Reuters President Jacob Zuma sings the "Shoot the Boer" song during the ANC s centenary celebrations in Bloemfontein on January 8, 2012. For the first time since South Africa held democratic elections 21 years ago leaders of the governing African National Congress (ANC) and its alliance partners, the South African Communist Party (SACP) and Congress of South African Trade Unions (Cosatu), have gathered for a summit stretching over an entire week.

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  • 'We'll set the world on fire,' proclaims Turkish minnows after signing Eto'o and Ronaldinho

    Newly promoted Turkish side Antalyaspor have completed the signing of Samuel Eto'o and are on the verge of adding Ronaldinho to their squad as the minnows prepares for the Super League season.

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  • Mandela children douse fire pool 'nonsense'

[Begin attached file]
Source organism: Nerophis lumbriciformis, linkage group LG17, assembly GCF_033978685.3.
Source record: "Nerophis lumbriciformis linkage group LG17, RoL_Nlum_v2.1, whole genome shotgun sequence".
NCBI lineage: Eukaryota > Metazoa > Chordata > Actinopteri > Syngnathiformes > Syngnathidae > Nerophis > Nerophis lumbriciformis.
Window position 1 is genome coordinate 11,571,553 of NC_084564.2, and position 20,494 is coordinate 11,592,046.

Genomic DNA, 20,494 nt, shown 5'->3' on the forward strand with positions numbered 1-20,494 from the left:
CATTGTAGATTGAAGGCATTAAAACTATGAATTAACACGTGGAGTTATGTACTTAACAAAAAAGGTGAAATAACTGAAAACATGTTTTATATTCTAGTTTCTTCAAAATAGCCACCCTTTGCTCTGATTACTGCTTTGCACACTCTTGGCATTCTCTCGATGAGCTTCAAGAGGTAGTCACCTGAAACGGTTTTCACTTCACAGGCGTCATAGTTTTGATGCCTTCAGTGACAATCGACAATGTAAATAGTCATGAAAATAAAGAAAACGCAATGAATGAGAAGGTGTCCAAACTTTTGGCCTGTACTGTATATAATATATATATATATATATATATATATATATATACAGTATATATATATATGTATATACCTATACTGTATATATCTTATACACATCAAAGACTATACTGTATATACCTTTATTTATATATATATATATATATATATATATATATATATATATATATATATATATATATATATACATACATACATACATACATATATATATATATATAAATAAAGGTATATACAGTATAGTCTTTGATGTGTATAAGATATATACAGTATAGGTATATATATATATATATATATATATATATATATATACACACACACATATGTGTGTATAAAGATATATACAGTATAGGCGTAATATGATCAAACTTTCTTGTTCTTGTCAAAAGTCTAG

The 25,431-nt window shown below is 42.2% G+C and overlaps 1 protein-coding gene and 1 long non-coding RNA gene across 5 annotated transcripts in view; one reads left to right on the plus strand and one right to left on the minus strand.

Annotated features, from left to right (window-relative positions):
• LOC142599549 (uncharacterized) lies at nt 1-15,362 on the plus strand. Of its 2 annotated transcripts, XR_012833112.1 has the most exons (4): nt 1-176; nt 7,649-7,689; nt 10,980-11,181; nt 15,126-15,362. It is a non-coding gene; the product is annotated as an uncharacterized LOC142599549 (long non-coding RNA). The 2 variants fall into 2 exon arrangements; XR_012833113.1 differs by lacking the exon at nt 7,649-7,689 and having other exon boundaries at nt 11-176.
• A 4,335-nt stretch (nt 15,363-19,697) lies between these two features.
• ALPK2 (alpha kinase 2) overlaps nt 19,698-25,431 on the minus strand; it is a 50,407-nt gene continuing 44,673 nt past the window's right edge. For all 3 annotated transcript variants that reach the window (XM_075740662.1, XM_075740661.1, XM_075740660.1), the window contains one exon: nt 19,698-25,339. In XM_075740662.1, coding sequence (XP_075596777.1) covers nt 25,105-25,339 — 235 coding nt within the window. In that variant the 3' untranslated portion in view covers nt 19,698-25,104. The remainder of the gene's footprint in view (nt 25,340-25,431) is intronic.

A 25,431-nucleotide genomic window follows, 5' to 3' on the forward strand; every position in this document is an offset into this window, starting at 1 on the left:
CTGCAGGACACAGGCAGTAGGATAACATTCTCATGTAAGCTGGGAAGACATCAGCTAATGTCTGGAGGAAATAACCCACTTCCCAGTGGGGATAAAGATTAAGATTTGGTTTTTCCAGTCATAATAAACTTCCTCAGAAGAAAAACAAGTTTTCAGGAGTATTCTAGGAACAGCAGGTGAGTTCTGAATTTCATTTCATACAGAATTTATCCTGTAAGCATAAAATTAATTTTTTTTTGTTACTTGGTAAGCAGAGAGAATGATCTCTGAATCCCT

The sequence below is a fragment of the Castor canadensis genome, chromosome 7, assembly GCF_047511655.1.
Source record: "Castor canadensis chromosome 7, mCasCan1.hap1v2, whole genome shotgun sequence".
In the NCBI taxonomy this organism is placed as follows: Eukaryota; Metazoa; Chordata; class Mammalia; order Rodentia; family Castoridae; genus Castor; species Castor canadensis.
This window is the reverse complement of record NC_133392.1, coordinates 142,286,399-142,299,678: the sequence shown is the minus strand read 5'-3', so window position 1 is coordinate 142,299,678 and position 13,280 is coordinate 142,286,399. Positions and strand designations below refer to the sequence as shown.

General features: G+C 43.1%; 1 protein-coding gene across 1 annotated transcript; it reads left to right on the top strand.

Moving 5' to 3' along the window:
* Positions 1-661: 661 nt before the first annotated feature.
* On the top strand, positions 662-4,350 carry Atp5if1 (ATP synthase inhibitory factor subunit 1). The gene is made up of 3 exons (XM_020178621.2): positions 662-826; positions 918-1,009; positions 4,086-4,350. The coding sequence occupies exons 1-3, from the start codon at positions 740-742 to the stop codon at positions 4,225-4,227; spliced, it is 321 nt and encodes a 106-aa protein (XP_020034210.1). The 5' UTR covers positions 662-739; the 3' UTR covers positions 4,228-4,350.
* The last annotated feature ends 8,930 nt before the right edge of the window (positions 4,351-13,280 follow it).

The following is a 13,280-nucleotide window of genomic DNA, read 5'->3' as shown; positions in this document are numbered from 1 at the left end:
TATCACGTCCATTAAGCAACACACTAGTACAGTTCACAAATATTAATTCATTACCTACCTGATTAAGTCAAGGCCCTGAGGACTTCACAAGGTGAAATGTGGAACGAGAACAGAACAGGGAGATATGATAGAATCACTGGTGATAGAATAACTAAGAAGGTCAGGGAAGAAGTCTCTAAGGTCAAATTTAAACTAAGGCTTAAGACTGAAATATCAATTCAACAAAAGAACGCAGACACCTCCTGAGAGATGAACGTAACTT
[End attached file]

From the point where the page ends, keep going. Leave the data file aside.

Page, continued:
Nelson Mandela's Qunu home does not have a fire pool.

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  • Can you help Martin graduate? 

    Sifunda is a B.Sc Agricultural Economics student at the North West University, Mafikeng Campus, who was supposed to graduate on the 5th of May this year but  couldn’t due to a R5000 outstanding fee. 24 year old Sifunda passed all his subjects with flying colours, some with Distinctions. To further fund his studies, Sifunda worked as a student assistant at the University but it just wasn’t enough. Sowetan LIVE asked Sifunda if he had tried other means to raise the money, he said he didn’t.

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  • Ramos is quick fix LVG needs - Premier League